Germany's economy grew at its strongest quarterly pace in more than a year during the second quarter thanks to improved domestic demand and higher spending on construction.
The country's Federal Statistics Office confirmed on Friday that Europe's largest economy expanded 0.7% on the quarter before and by 0.9% year-on-year in the three months to June, matching earlier estimates.
In the first quarter, Germany's economy saw zero growth after a 0.5% decrease in GDP in the final three months of 2012.
Second-quarter growth is primarily attributed to improved domestic demand. Household expenditure improved by 0.5% from the first quarter, while government expenditure was up 0.6%.
In addition, fixed capital formation rose significantly as spending on machinery and equipment increased 0.9% on the previous quarter and expenditure on construction was up 2.6%.
Higher spending on construction was mainly due to "weather-related catch-up effects following the unusually long and cold winter," according to the Statistics Office.
Furthermore, exports of goods and services in the second quarter increased 2.2% on the previous three months, while imports rose 2%. The resulting balance of trade contributed 0.2 percentage points to GDP growth.
Positive News for Merkel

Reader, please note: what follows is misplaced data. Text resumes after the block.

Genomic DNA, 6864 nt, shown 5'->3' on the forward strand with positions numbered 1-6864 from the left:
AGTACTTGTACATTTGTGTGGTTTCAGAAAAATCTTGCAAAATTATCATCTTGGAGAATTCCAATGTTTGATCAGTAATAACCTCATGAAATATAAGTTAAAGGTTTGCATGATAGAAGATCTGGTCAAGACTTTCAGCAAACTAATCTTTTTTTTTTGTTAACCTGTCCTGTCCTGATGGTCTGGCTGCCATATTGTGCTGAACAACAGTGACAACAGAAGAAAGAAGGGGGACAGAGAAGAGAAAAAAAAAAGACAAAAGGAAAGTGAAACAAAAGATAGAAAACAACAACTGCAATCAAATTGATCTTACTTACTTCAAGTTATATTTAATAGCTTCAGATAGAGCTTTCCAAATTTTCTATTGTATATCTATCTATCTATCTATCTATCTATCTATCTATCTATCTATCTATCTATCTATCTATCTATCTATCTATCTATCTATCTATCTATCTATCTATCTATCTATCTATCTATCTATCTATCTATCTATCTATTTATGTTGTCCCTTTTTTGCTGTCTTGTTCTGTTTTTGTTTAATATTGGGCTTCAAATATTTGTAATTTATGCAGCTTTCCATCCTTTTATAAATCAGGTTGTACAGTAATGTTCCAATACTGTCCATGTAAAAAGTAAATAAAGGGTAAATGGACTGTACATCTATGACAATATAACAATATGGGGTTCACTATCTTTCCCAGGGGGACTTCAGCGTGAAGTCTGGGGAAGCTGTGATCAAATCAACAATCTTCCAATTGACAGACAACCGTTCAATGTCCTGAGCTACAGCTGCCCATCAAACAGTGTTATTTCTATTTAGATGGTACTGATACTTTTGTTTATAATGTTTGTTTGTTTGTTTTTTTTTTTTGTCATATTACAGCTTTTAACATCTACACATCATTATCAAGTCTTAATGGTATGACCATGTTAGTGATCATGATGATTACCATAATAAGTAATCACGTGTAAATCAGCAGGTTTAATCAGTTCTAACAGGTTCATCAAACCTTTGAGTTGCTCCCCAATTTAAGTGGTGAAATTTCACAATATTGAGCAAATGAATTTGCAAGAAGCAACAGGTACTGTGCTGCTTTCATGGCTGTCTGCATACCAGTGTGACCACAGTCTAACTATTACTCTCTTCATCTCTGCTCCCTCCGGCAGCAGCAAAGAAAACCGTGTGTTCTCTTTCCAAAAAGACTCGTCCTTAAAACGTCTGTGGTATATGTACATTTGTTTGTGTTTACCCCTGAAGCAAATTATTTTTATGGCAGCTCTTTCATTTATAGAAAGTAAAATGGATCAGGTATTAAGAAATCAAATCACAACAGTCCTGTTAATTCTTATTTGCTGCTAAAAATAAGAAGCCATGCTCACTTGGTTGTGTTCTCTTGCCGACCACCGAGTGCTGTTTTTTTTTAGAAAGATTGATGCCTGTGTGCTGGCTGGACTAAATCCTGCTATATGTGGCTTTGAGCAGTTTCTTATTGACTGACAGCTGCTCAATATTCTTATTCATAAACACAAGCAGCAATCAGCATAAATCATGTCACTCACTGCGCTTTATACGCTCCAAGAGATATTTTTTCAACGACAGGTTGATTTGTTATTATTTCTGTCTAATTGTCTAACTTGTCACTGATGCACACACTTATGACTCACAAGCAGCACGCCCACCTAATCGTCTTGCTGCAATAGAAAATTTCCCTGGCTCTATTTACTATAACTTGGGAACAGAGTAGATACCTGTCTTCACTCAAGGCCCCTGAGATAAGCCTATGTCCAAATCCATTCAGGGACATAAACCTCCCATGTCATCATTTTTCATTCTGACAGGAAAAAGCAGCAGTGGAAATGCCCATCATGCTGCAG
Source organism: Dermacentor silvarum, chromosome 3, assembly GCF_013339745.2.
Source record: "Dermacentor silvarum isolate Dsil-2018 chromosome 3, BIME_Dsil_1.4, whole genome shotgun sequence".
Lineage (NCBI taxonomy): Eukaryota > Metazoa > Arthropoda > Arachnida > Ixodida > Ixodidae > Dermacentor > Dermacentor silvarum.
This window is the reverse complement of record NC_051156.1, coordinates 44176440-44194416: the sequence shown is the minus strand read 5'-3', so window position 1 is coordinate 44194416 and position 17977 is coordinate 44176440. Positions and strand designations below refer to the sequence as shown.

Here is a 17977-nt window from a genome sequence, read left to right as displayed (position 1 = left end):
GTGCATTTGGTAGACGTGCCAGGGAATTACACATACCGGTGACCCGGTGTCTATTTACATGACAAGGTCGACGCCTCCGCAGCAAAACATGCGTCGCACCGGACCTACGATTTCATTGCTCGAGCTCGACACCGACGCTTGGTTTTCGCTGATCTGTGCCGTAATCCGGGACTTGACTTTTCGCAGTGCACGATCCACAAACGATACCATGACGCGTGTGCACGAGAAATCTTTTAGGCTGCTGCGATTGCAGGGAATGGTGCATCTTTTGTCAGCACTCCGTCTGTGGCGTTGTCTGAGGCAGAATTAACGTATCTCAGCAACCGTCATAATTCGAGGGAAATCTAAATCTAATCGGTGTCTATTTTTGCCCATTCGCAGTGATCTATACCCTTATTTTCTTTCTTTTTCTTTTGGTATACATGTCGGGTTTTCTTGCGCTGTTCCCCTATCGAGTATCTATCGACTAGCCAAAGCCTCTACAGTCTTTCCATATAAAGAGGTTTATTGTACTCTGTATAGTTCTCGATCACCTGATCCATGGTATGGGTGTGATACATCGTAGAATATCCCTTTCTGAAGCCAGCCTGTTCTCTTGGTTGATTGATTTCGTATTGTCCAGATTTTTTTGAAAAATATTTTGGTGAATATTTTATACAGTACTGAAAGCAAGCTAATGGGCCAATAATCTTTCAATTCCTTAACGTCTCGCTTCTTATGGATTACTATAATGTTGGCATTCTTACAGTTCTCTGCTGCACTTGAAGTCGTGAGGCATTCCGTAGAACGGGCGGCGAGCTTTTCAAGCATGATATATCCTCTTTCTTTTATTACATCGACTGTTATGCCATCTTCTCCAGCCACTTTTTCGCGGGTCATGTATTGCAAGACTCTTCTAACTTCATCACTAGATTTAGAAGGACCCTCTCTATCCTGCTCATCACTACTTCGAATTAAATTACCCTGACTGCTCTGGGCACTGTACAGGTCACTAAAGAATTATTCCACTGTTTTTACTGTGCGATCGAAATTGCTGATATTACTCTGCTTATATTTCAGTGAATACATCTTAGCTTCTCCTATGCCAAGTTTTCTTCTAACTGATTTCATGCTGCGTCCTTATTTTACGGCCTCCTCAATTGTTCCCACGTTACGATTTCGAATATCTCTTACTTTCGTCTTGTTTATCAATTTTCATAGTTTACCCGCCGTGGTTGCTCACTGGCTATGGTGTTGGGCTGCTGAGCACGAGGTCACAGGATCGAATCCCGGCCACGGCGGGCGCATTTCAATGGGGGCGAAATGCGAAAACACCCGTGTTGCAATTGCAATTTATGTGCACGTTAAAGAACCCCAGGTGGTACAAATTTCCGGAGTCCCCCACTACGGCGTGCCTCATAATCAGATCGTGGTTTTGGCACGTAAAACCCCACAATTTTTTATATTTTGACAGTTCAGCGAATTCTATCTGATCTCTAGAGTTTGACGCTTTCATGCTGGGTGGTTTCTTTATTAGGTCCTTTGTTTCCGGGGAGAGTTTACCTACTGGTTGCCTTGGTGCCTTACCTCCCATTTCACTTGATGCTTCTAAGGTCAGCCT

Compared to its European peers, Germany has effectively overcome the credit crisis that blighted the single-currency region.
Growing GDP comes as Chancellor Angela Merkel faces an election on 22 September. It adds to a bunch of recent key economic data that are expected to help Merkel's campaign for another term.
The flash Germany composite output index released by Markit on Thursday rose to a seven-month high at 53.4 from 52.1 in July. Manufacturing PMI rose to 52.0 from 50.7 and Services PMI lifted to 52.4 from 51.3.
The growth on the back of strong domestic and export demand indicates a strong start for the second half of 2013. It confirms that "Germany's economy is back on a solid footing and likely to remain in expansion through the third quarter of 2013," said Markit Economist Tim Moore.
Nevertheless, the Bundesbank earlier predicted that economic growth will slow in summer, as it forecast 0.3% growth for 2013 as a whole.